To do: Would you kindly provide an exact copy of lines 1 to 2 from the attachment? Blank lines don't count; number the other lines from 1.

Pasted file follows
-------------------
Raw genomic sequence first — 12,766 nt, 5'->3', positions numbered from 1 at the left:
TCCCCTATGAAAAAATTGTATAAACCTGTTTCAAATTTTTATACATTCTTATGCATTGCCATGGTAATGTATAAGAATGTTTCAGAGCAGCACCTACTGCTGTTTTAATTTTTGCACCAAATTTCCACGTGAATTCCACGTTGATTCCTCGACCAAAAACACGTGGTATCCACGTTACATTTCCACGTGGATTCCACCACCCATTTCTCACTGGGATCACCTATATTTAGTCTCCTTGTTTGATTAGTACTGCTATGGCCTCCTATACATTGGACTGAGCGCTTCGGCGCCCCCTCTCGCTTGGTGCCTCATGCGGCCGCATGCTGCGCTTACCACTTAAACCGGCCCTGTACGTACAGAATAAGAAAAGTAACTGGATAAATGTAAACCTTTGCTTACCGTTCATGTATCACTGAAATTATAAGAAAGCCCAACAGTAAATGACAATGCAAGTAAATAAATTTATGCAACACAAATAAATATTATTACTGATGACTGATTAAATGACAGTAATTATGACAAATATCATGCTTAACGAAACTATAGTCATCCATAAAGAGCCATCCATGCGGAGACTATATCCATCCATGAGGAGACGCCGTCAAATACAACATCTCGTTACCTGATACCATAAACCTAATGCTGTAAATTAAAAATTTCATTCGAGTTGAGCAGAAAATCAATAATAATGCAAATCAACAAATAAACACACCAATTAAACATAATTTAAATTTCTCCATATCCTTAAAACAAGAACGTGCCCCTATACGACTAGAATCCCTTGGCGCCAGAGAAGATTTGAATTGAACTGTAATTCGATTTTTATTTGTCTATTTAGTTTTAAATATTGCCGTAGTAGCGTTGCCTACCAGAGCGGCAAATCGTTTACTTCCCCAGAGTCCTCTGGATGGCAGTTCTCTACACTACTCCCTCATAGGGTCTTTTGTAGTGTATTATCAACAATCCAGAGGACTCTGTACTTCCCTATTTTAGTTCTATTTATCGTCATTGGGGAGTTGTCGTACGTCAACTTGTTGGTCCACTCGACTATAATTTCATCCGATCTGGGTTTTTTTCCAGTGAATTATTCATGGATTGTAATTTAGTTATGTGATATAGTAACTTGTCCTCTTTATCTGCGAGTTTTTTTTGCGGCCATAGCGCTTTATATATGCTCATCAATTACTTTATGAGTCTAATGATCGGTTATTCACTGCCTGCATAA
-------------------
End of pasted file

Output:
Raw genomic sequence first — 12,766 nt, 5'->3', positions numbered from 1 at the left:
TCCCCTATGAAAAAATTGTATAAACCTGTTTCAAATTTTTATACATTCTTATGCATTGCCATGGTAATGTATAAGAATGTTTCAGAGCAGCACCTACTGCTGTTTTAATTTTTGCACCAAATTTCCACGTGAATTCCACGTTGATTCCTCGACCAAAAACACGTGGTATCCACGTTACATTTCCACGTGGATTCCACCACCCATTTCTCACTGGGATCACCTATATTTAGTCTCCTTGTTTGATTAGTACTGCTATGGCCTCCTATACATTGGACTGAGCGCTTCGGCGCCCCCTCTCGCTTGGTGCCTCATGCGGCCGCATGCTGCGCTTACCACTTAAACCGGCCCTGTACGTACAGAATAAGAAAAGTAACTGGATAAATGTAAACCTTTGCTTACCGTTCATGTATCACTGAAATTATAAGAAAGCCCAACAGTAAATGACAATGCAAGTAAATAAATTTATGCAACACAAATAAATATTATTACTGATGACTGATTAAATGACAGTAATTATGACAAATATCATGCTTAACGAAACTATAGTCATCCATAAAGAGCCATCCATGCGGAGACTATATCCATCCATGAGGAGACGCCGTCAAATACAACATCTCGTTACCTGATACCATAAACCTAATGCTGTAAATTAAAAATTTCATTCGAGTTGAGCAGAAAATCAATAATAATGCAAATCAACAAATAAACACACCAATTAAACATAATTTAAATTTCTCCATATCCTTAAAACAAGAACGTGCCCCTATACGACTAGAATCCCTTGGCGCCAGAGAAGATTTGAATTGAACTGTAATTCGATTTTTATTTGTCTATTTAGTTTTAAATATTGCCGTAGTAGCGTTGCCTACCAGAGCGGCAAATCGTTTACTTCCCCAGAGTCCTCTGGATGGCAGTTCTCTACACTACTCCCTCATAGGGTCTTTTGTAGTGTATTATCAACAATCCAGAGGACTCTGTACTTCCCTATTTTAGTTCTATTTATCGTCATTGGGGAGTTGTCGTACGTCAACTTGTTGGTCCACTCGACTATAATTTCATCCGATCTGGGTTTTTTTCCAGTGAATTATTCATGGATTGTAATTTAGTTATGTGATATAGTAACTTGTCCTCTTTATCTGCGAGTTTTTTTTGCGGCCATAGCGCTTTATATATGCTCATCAATTACTTTATGAGTCTAATGATCGGTTATTCACTGCCTGCATAA